Soy Ilegal - George Yepes
Soy Ilegal - George Yepes

Casa Na Bolom

For those of you who have read Out of Africa, Casa Na Bolom (House of the Jaguar) is perhaps Mexico’s equivalent of Karen Blixen’s Hog Ranch in Kenya.   Like the Hog Ranch it was the refuge and outpost for two explorers who developed a love and reverence for the unfamiliar world to which they had traveled.

It was founded by Danish archeologist Frans Blom and his Swiss wife, photographer and conservationist, Trudi Duby Blom.

Frans Blom had originally come to Mexico in 1920 as a contractor for an oil company. While traveling to remote locations in the Mexican jungle he became interested in the Maya ruins. He started documenting these ruins and was contracted by the Mexican National Museum of Anthropology which financed some of his expeditions. Here he met archeologist Sylvanus G. Morley who brought him to Harvard University where here he took a Masters degree in Archeology.

In 1924 Blom discovered the Maya archeological site of Uaxacutan in Guatemala.  In 1926 he was made head of Tulane’s newly established Department of Middle American Research. By 1938 Frans was forced to resign due to his heavy drinking. He returned to Mexico where he met and married the Swiss photographer Gertrude (Trudi) Duby.

Na Bolom was originally part of a seminary. By the time the couple had purchased it in 1951 it was long derelict. They restored it and took in paying guests so that they could finance their anthropological and archeological trips. Today Na Bolom promotes conservation, particularly in Chiapas, and preservation of the Lacandon culture.

As we passed through the doors of Na Bolom I immediately noticed the entrance way; the floor is made from liquor bottles embedded upside down in the ground. Further on, towards the courtyard I feel as though I am passing subtly through a time warp. The courtyard seems to draw its air from the wet of the Lacandon Jungle, and there is a capaciousness, as though there is an immensity of past waiting behind some door. You neither feel like you are in a museum nor hotel, which is, in part, what Na Bolom is today. Rather you feel very much like you have been invited to lunch and that any minute Fans and Trudi will be returning, muddy and smiling, from one of their expeditions.

Covering the walls of the home are photos shot by Trudi Blom, photos of Lacandones whom she befriended, photos of Frans’ expeditions, photos of the people of the pueblos surrounding San Cristobal, pueblos like Santiago and San Juan Chamula – the only town that has autonomous status within Mexico. Over some of the doorways are yellow jaguar masks carved of wood.

As we make our way around the courtyard, we stop in each room, looking at the cameras Trudi used to shoot her photos — old Roloflexes and Leicas — at her extensive jewelry collection of silver, at the maps made by Frans, and at the archeological artifacts Frans had collected and cataloged over the years.

In Frans Blom’s study we see his desk. It had been left unaltered since the time of his death in 1963 save for the fact that it has been covered by a glass case. On the desk is his typewriter, a heavy, gray REMIGTON, not Remington. In it is a sheaf of yellowed onion skin manuscript. There are his eyeglasses, tape wound around the center between the lenses to hold them together. There is a half-empty pack of Alas Cigarettes; and there is a bottle of Mezcal with about two good drinks left in it. The brand is El Cortijo and of all the possible towns in which it could have been made, it was made in Tlacolula.  For a brief moment I have the urge to reach under the glass, grab the bottle of mezcal and throw back a swig right there.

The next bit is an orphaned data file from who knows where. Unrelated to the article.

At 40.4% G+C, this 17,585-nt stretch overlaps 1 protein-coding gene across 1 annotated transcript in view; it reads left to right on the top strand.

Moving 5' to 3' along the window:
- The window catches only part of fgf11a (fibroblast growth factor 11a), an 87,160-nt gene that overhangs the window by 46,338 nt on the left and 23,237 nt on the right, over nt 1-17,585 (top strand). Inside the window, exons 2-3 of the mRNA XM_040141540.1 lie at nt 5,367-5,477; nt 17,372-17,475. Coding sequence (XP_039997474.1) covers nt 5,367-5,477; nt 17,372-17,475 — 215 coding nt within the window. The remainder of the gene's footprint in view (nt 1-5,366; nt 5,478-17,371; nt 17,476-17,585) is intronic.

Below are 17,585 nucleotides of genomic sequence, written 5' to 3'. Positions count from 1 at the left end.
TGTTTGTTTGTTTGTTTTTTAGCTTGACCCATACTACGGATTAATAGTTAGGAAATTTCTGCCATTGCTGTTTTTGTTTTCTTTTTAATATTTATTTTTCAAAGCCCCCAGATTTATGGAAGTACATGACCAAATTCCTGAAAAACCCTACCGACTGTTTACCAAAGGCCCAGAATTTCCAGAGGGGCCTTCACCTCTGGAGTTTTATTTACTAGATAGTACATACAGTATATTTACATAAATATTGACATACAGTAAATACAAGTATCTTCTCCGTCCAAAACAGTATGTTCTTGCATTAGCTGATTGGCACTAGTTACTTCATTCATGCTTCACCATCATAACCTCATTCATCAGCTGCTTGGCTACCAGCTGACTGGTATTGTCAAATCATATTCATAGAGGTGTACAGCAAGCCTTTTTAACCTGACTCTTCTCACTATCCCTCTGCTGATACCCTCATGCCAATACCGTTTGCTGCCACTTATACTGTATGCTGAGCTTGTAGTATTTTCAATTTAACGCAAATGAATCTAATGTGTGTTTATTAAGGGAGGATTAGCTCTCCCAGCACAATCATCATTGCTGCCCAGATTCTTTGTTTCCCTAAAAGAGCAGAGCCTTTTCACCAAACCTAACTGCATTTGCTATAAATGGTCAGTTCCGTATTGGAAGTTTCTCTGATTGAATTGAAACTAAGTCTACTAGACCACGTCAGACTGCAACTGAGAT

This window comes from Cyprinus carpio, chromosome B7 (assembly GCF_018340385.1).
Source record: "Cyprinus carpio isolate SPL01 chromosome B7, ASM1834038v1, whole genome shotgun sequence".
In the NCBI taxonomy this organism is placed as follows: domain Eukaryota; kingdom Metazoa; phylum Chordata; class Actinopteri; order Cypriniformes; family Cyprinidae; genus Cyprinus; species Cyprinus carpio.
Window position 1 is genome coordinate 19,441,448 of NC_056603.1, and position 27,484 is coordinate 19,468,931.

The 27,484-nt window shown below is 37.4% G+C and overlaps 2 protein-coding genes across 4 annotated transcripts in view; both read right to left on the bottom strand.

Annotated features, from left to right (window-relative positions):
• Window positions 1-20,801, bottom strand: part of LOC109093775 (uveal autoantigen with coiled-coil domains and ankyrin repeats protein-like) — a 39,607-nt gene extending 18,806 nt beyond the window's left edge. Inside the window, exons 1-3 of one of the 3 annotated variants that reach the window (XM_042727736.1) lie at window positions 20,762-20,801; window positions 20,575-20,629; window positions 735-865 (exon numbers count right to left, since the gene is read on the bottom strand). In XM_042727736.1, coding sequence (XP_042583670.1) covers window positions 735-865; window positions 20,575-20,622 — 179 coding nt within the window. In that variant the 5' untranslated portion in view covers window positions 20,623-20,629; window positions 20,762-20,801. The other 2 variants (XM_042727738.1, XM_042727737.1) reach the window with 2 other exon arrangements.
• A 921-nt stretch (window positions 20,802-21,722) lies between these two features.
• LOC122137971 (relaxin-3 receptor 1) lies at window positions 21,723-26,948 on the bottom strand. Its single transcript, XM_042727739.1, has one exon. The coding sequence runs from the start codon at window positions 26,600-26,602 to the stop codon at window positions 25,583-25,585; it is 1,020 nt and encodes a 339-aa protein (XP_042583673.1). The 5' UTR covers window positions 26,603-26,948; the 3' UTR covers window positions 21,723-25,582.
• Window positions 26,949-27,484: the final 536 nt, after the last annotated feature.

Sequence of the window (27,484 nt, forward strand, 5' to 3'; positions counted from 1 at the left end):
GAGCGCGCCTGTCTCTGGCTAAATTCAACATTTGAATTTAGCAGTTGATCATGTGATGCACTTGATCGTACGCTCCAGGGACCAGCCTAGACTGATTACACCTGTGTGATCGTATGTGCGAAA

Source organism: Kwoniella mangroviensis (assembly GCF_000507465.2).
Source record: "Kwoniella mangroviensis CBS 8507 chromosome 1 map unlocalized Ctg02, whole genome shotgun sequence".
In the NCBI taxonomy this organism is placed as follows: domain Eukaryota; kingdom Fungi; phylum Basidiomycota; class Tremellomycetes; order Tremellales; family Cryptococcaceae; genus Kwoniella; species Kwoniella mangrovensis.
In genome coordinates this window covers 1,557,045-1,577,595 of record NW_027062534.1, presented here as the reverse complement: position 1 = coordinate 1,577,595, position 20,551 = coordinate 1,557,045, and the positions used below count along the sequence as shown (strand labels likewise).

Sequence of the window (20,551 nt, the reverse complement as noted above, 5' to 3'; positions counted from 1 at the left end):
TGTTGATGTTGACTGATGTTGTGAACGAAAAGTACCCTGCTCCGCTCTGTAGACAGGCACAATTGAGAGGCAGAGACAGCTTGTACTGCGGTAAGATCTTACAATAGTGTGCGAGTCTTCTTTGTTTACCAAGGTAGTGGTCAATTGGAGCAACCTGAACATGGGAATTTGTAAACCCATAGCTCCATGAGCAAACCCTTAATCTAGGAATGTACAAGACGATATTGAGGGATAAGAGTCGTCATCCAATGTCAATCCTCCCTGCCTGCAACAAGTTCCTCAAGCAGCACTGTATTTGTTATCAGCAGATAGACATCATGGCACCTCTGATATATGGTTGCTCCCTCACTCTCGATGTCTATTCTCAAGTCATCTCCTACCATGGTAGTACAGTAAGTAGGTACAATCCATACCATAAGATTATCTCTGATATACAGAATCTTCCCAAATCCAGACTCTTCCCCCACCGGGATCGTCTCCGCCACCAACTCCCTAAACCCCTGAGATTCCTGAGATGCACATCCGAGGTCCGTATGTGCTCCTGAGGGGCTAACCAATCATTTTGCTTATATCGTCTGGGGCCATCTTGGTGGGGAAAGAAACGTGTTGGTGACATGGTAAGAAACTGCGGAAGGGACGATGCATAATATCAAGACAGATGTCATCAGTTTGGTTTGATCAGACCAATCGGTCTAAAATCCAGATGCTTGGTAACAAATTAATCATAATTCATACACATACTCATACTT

Outside a dense, pelting rain starts though the sun still shines. We walk back out to the courtyard. On the other side, down a hallway, we come upon the photo for which we’d been searching.  Though Yepes had done it justice, the central character in the photo, the man in the black cloak and hat, seems at once to be welcoming and defiant, both mocking and mirthful.

We walked to the front desk and asked if we could speak with someone regarding this particular photo and its history. We were soon greeted by Ramon who led us through the back gardens of Na Bolom.

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About the Author

John Rexer, the founder and editor of La Cuadra Magazine, expatriated himself from Los Estados about 12 years ago because he couldn't stand seeing his city, New York, lobotomized by the metastasizing sameness of WalMart America and didn't have a pillow large enough to Chief Bromden the place out of it's misery. After knocking around Mexico for a while he landed in Antigua, Guatemala - broke but certain about the decision to stay out of the States. Without much of a backup plan he opened Café No Sé (with a rusty credit card) on a residential street, in this sleepy, third-world, colonial town with the intention of creating the best bar in the known universe. For those of you who've been through Antigua, you know he succeeded. Primary mission accomplished, a few years later John started "creatively transporting" mezcal from Oaxaca into Guatemala with the intention of creating a multi-national company that would deliver the finest agave spirits to the citizenry of the world. That company, Ilegal Mezcal, is currently selling its booze around the globe. La Cuadra Magazine, an idea hatched a decade ago in a booze fueled bitch session with current Editor-in-Chief, Mike Tallon, is actually just the first step in larger plan to develop a publishing company that will create a genius literary movement in this new century in much the same way that Ferlinghetti's City Lights project launched the Beat Movement of the 1950s. Writ short, his aspirations are as big as his liver. Or, as Mike has noted on a number of occasions, John Rexer puts the "messy" back in "Messianic."